For most of us, Gary Barlow has been a household name for as long as we can remember. Known to millions as a member of pop game-changers Take That, a solo artist in his own right and a judge on X-Factor, the Mancunian has been a hugely influential part of British entertainment for over three decades. Now, under the title “A Different Stage”, these very sold-out shows gave Gary an opportunity to visit some of the UK’s more intimate theatres and, in the company of just a few hundred lucky fans each night, tell his life story.
Not content to take the easy option, this show sees Gary taking fans back to where it all started right through to how he became one of the biggest names in modern British pop music. What a journey it has been as well. Looking back at his early years, his first loves and discovering Top Of The Pops, it’s obvious to see how family life has kept him grounded throughout. Hearing how he started out in his bedroom with a cassette recorder and a Yamaha organ, it’s hard to picture the humble beginnings of the pop superstar slogging away in empty working men’s clubs but it’s the chapter of his story which ends with him meeting four other wannabee pop stars and, well, the rest is history really.
The next part of the story, and a major chapter in 90s British pop music, played out in front of millions of fans as five unknown lads from Manchester and Stoke went from performing their first gig at an empty club in Huddersfield and being the first band to tour the UK playing school assemblies to touring the world. Despite the sell-out tours and hit albums, Gary recalls how the bubble burst and the Take That dream ended leading the Mancunian into one of the darker times in his life and a battle with bulimia.
Recalling his disastrous attempt to crack America as a solo artist coupled with the meteoric rise of his former bandmate Robbie Williams, Barlow soon withdrew from public life entirely. Thankfully, years later a chance phone call and a Take That Documentary brought the remaining four members back together in a London pub and the pop icons returned.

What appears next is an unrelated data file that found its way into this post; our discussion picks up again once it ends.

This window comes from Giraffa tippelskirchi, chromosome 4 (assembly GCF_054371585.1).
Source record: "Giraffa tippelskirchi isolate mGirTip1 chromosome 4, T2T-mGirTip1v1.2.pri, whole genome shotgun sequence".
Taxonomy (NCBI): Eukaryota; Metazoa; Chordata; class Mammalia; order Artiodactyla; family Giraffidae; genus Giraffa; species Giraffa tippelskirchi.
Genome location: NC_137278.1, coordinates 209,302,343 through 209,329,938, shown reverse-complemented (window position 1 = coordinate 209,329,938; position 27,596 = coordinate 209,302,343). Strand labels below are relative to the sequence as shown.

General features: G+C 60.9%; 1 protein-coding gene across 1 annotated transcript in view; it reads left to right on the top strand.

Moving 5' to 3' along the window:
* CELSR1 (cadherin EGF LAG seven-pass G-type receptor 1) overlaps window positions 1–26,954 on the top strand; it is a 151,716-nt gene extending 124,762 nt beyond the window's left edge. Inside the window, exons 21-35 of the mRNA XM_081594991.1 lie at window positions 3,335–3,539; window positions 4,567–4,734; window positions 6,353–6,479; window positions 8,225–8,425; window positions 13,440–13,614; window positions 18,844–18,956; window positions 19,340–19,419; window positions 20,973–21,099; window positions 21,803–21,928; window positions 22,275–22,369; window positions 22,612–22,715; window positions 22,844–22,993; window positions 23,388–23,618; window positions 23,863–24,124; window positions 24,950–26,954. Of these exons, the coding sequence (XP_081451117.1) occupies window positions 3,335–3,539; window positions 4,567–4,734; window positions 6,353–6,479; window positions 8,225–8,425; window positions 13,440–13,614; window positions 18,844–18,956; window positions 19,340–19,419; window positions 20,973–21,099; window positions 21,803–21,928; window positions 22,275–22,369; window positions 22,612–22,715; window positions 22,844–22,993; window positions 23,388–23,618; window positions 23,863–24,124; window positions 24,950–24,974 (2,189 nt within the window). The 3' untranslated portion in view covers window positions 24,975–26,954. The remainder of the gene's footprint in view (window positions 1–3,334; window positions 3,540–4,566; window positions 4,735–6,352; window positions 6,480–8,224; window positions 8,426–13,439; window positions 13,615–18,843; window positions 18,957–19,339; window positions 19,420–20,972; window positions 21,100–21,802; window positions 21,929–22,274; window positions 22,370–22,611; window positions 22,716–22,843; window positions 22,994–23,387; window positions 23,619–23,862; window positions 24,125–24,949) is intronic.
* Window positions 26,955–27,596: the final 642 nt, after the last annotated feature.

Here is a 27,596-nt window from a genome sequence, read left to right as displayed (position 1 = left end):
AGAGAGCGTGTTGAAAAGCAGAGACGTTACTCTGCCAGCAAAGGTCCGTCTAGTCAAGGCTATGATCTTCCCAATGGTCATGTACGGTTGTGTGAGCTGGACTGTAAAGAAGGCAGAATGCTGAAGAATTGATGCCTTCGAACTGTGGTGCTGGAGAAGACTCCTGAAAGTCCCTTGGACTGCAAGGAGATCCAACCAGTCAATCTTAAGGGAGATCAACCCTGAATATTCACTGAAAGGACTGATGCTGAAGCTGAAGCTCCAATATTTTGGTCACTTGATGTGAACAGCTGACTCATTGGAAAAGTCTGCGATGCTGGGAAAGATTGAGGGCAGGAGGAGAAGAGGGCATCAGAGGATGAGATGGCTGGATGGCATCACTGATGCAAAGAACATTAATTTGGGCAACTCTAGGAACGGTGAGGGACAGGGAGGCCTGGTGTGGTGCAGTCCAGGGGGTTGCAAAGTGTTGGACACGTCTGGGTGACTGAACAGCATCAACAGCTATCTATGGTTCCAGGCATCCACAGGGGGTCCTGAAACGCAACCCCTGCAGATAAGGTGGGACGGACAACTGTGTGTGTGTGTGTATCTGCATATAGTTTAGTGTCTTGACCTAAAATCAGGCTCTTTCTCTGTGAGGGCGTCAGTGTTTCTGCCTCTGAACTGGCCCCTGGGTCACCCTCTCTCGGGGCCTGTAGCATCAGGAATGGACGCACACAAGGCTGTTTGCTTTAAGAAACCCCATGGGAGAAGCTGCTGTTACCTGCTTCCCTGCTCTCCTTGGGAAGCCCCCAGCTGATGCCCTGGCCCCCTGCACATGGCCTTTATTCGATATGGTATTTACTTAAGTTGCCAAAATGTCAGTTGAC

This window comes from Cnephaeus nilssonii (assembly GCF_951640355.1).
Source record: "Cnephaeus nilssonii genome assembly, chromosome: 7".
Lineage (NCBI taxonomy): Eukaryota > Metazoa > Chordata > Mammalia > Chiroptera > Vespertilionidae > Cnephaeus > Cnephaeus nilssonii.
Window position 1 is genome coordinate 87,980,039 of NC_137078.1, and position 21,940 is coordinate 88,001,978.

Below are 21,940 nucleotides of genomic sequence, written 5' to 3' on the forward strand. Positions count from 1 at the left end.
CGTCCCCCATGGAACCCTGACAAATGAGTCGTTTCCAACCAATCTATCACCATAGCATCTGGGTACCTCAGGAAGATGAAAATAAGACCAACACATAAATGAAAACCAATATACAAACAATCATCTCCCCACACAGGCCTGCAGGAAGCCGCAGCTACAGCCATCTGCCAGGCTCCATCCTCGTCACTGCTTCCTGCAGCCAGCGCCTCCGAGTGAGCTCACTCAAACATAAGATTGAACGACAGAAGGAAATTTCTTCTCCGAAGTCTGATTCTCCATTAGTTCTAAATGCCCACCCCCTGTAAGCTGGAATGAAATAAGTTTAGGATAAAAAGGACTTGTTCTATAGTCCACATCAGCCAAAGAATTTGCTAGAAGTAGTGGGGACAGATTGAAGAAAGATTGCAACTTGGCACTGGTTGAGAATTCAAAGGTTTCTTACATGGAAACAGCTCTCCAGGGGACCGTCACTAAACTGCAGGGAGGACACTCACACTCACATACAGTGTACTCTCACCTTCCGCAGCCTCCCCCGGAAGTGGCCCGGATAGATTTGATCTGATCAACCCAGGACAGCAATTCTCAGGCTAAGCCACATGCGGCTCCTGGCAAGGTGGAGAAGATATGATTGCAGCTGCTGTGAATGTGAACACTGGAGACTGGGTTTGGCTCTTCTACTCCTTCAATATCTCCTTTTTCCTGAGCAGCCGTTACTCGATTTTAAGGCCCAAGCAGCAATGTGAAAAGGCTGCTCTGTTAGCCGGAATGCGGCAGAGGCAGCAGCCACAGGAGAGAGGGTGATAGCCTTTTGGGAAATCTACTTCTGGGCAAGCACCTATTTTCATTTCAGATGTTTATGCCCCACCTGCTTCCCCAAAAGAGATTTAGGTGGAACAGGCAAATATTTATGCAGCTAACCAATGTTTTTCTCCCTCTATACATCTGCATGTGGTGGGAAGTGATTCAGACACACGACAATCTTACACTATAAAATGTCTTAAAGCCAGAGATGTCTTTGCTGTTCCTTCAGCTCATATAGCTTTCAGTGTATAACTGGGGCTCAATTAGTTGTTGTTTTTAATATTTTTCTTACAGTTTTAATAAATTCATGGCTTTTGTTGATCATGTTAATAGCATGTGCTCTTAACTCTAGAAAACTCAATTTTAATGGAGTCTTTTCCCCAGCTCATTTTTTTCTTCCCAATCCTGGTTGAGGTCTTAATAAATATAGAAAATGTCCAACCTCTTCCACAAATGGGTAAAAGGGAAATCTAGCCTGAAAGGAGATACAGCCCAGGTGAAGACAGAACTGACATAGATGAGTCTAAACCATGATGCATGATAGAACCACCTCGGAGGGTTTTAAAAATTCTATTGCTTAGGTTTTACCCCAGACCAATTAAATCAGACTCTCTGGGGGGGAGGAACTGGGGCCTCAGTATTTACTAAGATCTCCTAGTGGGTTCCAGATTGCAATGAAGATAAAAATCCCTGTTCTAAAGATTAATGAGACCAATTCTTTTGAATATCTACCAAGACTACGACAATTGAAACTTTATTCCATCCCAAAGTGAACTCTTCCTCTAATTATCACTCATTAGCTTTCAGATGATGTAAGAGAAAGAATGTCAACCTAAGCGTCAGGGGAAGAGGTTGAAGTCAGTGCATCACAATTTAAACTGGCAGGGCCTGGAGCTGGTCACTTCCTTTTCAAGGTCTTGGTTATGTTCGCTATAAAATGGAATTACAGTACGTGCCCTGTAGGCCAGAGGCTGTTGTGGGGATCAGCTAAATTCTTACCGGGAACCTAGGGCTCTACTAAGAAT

A story of as many ups as it has downs, it’s very easy for fans to forget the normal life away from the glitz and glamour associated with artists like Barlow. “A Different Stage” sees Barlow take fans into that side of his life recalling not only the happy times but also darker times such as the heartbreaking loss of both his father then his daughter Poppy. Throughout though, it is all delivered with a twist of Barlow’s own humour as he reveals how his father was buried along with his Take That AAA pass.
Of course, the two hours couldn’t have passed without a musical treat or two from Barlow to accompany the story and he didn’t let these hardcore fans down. Taking to a piano to perform some of his biggest hits along with some of the songs that shaped his formative years, the end of the night saw the crowd on their feet as Barlow signed off with arguably one of the biggest songs in British pop music.
Now, many artists who take their life story out on tour simply spend two hours recalling stories to a host and the audience but “A Different Stage” was more than that. This one-man show played out like a dramatised theatre show, taking you on a wonderful emotional rollercoaster journey through the life of a British entertainment icon. Wonderfully narrated by Barlow, whether you are a hardcore fan or, in his words, a reluctant attendee, “A Different Stage” is a story that won’t disappoint you.
Gary Barlow 2022 UK tour dates:
Tuesday 15 March – Saturday 19 March – Playhouse Theatre, Liverpool
Tuesday 22 March – Sunday 27 March – Lyceum, Edinburgh
Limited tickets can be found here
Review by Graham Finney